Not to mention the irony of all this. In the U.S. you have two large parties, the Democrats and Republicans, which are both widely accepted as being the parties of big business. Yet, all of their candidates are selected via primaries. So the average member of the Democratic or Republican party gets more of a say in what goes on in their party than the members of the “participative” MVR.

And what of the opposition? Would they seize the democratic high road, follow the will of their supporters, and make themselves look good versus the Chavistas in the process by holding primaries? Of course not. Lets remember, the opposition, as the saying goes, never misses an opportunity to miss an opportunity. Their candidate selection consisted of a group of party bosses, media magnates, and wealthy business people sitting around deciding who will be their candidates – i.e. they did things exactly as they have always done them. They couldn’t take the high road an be more democratic than the Chavistas because the bottom line is they are thoroughly arrogant and elitist people who don’t have a democratic bone in their body.

Further, even though Teodoro Petkoff, editor of the opposition newspaper Tal Cual, likes to write editorial after editorial condemning alleged breaches of the Constitution is he likely to say anything about this egregious violation? No. After all he had is own political party once, M.A.S. (Movement to Socialism) under which he served as a congressperson and ran for president. And did he ever get chosen through primaries? Of course not. The last thing some one as wealthy, powerful, and “intellectual” as Petkoff is wants is for the little people to be able to decide who the candidates will be. After all, it was Petkoff’s party and if you don’t like how it’s run you can just go out and form your own party. So it has been in Venezuela since anyone can remember (and for example of this take a look here ). So don’t expect to hear any whining from the opposition about this clear lack of democracy. It is exactly how their leadership likes it.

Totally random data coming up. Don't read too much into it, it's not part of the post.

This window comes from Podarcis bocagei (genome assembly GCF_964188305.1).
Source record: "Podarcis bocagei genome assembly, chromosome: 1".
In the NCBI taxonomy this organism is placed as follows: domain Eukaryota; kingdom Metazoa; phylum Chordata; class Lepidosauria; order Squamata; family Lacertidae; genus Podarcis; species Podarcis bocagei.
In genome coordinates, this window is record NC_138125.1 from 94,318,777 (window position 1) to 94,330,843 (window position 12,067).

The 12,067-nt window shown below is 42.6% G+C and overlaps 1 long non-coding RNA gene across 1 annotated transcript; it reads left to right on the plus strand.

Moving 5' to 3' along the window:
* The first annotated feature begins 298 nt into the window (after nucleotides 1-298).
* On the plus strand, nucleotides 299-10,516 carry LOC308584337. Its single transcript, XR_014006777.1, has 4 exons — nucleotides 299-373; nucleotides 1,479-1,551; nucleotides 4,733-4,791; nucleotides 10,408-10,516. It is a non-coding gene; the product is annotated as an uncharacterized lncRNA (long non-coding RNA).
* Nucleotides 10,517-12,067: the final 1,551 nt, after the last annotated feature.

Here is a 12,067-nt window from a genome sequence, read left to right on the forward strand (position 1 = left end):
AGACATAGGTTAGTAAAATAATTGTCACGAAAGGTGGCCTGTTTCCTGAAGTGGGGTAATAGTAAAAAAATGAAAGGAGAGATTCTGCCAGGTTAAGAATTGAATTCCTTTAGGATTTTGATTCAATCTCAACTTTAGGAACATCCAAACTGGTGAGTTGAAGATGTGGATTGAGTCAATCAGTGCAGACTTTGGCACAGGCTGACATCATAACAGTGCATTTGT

What are the consequences of all this? Nothing really. After all, save for a glimmer of internal party democracy earlier this year by the MVR this is how things have always been in Venezuela. And the electoral authorities are notoriously lenient on these matters. They could have banned the opposition candidates from taking part in last August’s local elections as none of them were chosen in primaries. But for the sake of being inclusive rather than exclusive they didn’t. And if they were to enforce Article 67 of the Constitution for the upcoming elections they’d have to cancel the elections all together as no one is complying with it. But while there may be no consequences to this nor anything I can do about it nothing changes the huge step backwards it represents. A step backwards for which there is no excuse or defense, not even the highly overused excuse of “other guy is doing the same thing”. I also know exactly where the buck stops when it comes to this huge step backwards – Hugo Rafael Chavez Frias. This is certainly no badge of honor for him. I say this not to condemn him. Rather I say it because we should not look the other way on this simply because Chavez is doing no worse than the opposition does. That is simply not good enough from a person who should always stand head and shoulders above the opposition.